As we look at Abraham’s life as a whole, we’ll be reminded that he was as much a sinner as he was a saint, and we’ll find both warning and inspiration.
Our world desperately needs models worth following. Authentic heroes. People of integrity whose lives inspire us to take God seriously, to follow His Word obediently, to pursue Christ passionately.
Thankfully, the Bible places before us a spiritual "hall of fame"—raw, uncensored, gritty stories of men and women sometimes soaring, often stumbling, through the incredible life of faith. They wrestled with sin, experienced God's grace, struggled with weakness, and overcame by faith. Their inspiring biographies have been memorialized in Scripture, not simply because of their faith in God but because of God's faithfulness to them.
These great lives from God's Word not only provide realistic portraits for appreciation but also relevant principles for application.
As Abraham neared the sunset of his life, he clearly didn’t waste his retirement years sitting around feeling sorry for himself. Instead, he lived his last years to their fullest. From his example, we can learn a lot about ending well and finishing strong.
The longer Abraham lived, the more he learned to take God literally, trust Him thoroughly, and obey Him eagerly. As the aging Patriarch approached the twilight of his life, he turned his attention to finding a lifelong companion for his son, Isaac.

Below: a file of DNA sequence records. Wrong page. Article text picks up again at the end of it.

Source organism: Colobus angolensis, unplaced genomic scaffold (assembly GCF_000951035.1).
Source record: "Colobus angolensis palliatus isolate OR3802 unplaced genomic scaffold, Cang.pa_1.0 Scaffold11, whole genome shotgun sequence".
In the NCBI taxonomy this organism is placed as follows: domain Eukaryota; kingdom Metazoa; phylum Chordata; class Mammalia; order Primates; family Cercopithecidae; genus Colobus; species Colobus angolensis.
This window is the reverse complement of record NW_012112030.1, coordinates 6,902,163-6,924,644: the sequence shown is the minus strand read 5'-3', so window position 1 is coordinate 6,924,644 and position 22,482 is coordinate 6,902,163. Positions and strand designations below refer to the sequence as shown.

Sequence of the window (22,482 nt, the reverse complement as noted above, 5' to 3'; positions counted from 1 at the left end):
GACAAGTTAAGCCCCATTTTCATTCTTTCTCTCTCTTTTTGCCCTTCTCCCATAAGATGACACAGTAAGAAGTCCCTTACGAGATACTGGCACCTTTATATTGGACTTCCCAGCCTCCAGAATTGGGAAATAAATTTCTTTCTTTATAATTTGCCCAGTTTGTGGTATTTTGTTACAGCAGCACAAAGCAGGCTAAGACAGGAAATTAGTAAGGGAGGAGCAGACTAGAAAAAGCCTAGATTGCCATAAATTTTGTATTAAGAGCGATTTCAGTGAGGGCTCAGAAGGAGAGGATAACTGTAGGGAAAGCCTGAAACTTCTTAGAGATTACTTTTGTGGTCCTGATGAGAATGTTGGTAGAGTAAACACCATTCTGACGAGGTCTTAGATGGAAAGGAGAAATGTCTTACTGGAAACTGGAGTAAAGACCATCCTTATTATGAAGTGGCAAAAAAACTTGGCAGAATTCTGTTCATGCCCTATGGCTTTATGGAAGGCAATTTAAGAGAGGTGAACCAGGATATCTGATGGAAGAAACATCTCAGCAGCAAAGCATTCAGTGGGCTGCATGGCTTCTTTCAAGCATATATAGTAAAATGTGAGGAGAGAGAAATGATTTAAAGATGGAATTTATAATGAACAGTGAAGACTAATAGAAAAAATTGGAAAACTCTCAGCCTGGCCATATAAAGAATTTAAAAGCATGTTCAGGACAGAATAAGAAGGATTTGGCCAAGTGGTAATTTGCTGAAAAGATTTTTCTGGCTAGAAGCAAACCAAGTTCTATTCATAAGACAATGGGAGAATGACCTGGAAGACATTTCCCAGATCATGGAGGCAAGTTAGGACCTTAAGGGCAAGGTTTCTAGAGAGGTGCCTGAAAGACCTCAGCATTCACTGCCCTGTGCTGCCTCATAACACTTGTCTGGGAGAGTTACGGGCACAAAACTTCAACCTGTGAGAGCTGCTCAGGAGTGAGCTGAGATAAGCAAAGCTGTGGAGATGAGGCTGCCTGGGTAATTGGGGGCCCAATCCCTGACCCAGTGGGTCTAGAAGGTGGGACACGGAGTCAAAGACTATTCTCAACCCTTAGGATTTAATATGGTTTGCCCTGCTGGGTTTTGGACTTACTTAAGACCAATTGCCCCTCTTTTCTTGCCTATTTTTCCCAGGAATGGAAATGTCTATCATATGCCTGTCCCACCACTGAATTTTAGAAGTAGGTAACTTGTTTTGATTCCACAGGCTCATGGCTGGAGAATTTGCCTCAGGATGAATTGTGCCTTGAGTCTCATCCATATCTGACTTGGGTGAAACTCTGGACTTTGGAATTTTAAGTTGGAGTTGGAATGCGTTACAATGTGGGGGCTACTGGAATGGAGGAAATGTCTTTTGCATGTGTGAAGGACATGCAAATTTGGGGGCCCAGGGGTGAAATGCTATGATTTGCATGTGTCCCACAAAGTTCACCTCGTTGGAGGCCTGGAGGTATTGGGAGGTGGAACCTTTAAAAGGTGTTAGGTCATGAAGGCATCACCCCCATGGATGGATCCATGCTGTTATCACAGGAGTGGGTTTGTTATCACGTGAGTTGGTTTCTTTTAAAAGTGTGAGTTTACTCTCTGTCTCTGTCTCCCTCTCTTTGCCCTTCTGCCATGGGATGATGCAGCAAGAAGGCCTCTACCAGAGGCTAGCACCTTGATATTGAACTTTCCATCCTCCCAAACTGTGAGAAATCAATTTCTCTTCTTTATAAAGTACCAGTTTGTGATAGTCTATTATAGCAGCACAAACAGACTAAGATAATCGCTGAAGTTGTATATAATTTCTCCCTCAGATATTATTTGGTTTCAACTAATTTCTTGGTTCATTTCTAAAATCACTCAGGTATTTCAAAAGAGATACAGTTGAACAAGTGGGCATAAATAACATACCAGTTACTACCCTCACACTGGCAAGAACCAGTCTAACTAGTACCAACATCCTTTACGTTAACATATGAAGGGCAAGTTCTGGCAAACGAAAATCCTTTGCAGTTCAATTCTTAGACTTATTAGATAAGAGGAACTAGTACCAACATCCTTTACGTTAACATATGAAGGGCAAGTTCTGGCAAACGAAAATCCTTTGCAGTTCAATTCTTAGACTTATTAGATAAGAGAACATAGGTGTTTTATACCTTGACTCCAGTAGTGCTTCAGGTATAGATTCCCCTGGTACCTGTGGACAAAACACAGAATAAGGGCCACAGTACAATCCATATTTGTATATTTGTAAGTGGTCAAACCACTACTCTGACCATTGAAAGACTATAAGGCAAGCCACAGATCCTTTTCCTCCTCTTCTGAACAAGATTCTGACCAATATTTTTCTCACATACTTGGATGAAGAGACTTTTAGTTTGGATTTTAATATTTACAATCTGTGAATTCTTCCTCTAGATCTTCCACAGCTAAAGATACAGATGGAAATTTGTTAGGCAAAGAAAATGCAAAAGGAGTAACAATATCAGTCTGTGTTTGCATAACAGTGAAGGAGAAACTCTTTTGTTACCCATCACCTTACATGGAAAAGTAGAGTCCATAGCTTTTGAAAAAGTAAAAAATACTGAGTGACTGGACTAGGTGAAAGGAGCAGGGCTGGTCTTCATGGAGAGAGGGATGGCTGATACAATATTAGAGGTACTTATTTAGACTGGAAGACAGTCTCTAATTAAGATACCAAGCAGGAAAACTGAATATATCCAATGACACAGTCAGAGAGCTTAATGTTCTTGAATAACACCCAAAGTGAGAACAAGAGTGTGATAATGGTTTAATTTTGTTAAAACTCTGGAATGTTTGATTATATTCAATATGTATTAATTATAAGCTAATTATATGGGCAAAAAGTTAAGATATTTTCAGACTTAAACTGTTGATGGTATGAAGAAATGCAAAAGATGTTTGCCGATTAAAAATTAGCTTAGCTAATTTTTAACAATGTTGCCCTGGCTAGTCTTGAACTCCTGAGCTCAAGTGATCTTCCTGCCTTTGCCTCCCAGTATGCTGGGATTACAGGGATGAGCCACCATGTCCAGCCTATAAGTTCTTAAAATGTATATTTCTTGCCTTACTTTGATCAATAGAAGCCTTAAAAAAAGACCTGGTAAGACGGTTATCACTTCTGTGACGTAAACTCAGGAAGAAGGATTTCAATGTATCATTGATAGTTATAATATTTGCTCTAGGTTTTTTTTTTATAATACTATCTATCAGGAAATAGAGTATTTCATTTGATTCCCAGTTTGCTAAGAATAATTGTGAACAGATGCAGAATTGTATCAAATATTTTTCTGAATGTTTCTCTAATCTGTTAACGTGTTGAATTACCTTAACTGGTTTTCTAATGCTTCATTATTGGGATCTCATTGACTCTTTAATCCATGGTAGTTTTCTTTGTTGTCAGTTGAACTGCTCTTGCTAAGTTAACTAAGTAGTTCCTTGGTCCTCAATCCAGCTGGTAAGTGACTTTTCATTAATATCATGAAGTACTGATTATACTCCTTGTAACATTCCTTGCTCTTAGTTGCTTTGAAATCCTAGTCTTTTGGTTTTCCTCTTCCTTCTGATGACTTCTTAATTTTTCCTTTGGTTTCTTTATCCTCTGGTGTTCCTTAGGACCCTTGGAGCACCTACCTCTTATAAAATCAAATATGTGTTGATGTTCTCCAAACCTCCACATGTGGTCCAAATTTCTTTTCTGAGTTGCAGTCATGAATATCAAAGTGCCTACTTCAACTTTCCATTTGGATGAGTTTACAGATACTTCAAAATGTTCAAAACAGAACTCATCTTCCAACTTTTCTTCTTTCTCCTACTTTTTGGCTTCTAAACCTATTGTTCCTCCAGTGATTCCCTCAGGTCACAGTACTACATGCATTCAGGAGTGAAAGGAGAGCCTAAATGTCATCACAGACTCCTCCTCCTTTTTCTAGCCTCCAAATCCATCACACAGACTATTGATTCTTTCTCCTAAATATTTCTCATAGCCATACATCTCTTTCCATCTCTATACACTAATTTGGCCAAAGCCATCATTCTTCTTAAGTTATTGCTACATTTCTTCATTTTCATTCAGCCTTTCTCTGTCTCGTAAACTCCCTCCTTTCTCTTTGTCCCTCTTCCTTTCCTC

The world in which we dwell focuses on the negative. Weather forecasters speak of a 30 per cent chance of rain. Why not a 70 per cent chance of sunshine? Movies and television delight in exposing the dirty, disgusting underbelly of society. Why not use media to paint a hopeful picture of how the world could be?
Our earthly lives revolve around the people we love and the things we enjoy. However, someday the Lord may step into our contented, predictable lives and say, “Let go!” As we’ll discover in this message, that day came for Abraham…and then some.
When God forgives, He casts our sins as far as the east is from the west. He remembers them no more! However, Abraham’s life reveals another sobering truth: God’s merciful decision to not hold our wrongs against us doesn’t mean we won’t suffer physical, social, and emotional consequences in the present world.
For a quarter century, Abraham and Sarah occupied God’s waiting room. When Abraham was 75 and his wife 65, God promised they would have a son. At just the right time in God’s providential plan, Abraham and Sarah laid eyes on the promised child and heard the words they had dreamed of all their lives.
Abraham’s life presents a realistic picture of a saint instantly saved by grace but constantly struggling with repeat offences and carnal thinking, but the Lord was always merciful, gracious, and willing to pick up Abraham, brush him off, and help him learn through his experiences. The same loving God will do the same for us.
The account of Lot’s dysfunctional family affair teaches us that the tragic effects of sin have been with us since the beginning. This embarrassing scene in Genesis 19 reminds us of just how deeply an immoral culture can affect our sense of right and wrong, prompting us to remember our weaknesses and God’s unwavering standard.
The total annihilation of Sodom and Gomorrah reminds us that God’s gracious patience and merciful long-suffering have their limits. Though He delays judgment for the sake of the salvation of those who will believe and repent, He never dismisses His wrath against unrepentant wickedness.